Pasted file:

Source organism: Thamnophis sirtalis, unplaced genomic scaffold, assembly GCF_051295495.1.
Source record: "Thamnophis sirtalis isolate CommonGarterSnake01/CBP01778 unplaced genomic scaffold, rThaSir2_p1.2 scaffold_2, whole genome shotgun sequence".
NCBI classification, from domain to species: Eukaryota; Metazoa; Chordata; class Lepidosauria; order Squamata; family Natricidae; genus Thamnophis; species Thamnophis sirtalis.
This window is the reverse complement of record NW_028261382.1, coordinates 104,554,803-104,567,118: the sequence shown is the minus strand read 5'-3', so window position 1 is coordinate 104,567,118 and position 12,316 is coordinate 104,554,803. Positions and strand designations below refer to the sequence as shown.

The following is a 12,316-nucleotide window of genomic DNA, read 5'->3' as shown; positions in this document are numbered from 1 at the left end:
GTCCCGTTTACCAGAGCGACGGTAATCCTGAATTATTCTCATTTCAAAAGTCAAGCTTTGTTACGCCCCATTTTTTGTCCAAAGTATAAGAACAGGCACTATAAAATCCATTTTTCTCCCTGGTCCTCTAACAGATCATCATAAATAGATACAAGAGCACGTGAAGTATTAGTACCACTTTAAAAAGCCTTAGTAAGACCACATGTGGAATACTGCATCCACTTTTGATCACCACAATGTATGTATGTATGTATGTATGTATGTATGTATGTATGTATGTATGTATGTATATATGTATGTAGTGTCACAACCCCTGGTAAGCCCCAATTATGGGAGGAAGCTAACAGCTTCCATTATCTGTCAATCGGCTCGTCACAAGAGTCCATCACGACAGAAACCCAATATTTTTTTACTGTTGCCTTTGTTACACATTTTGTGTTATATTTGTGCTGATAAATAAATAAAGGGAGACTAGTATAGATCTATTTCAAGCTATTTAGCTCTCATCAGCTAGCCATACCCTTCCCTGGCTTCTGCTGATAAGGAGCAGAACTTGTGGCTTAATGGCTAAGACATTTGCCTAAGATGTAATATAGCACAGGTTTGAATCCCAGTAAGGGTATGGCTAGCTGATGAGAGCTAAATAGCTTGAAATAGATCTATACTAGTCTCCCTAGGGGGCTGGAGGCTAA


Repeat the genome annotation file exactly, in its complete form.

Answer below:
Source organism: Thamnophis sirtalis, unplaced genomic scaffold, assembly GCF_051295495.1.
Source record: "Thamnophis sirtalis isolate CommonGarterSnake01/CBP01778 unplaced genomic scaffold, rThaSir2_p1.2 scaffold_2, whole genome shotgun sequence".
NCBI classification, from domain to species: Eukaryota; Metazoa; Chordata; class Lepidosauria; order Squamata; family Natricidae; genus Thamnophis; species Thamnophis sirtalis.
This window is the reverse complement of record NW_028261382.1, coordinates 104,554,803-104,567,118: the sequence shown is the minus strand read 5'-3', so window position 1 is coordinate 104,567,118 and position 12,316 is coordinate 104,554,803. Positions and strand designations below refer to the sequence as shown.

The following is a 12,316-nucleotide window of genomic DNA, read 5'->3' as shown; positions in this document are numbered from 1 at the left end:
GTCCCGTTTACCAGAGCGACGGTAATCCTGAATTATTCTCATTTCAAAAGTCAAGCTTTGTTACGCCCCATTTTTTGTCCAAAGTATAAGAACAGGCACTATAAAATCCATTTTTCTCCCTGGTCCTCTAACAGATCATCATAAATAGATACAAGAGCACGTGAAGTATTAGTACCACTTTAAAAAGCCTTAGTAAGACCACATGTGGAATACTGCATCCACTTTTGATCACCACAATGTATGTATGTATGTATGTATGTATGTATGTATGTATGTATGTATGTATGTATATATGTATGTAGTGTCACAACCCCTGGTAAGCCCCAATTATGGGAGGAAGCTAACAGCTTCCATTATCTGTCAATCGGCTCGTCACAAGAGTCCATCACGACAGAAACCCAATATTTTTTTACTGTTGCCTTTGTTACACATTTTGTGTTATATTTGTGCTGATAAATAAATAAAGGGAGACTAGTATAGATCTATTTCAAGCTATTTAGCTCTCATCAGCTAGCCATACCCTTCCCTGGCTTCTGCTGATAAGGAGCAGAACTTGTGGCTTAATGGCTAAGACATTTGCCTAAGATGTAATATAGCACAGGTTTGAATCCCAGTAAGGGTATGGCTAGCTGATGAGAGCTAAATAGCTTGAAATAGATCTATACTAGTCTCCCTAGGGGGCTGGAGGCTAA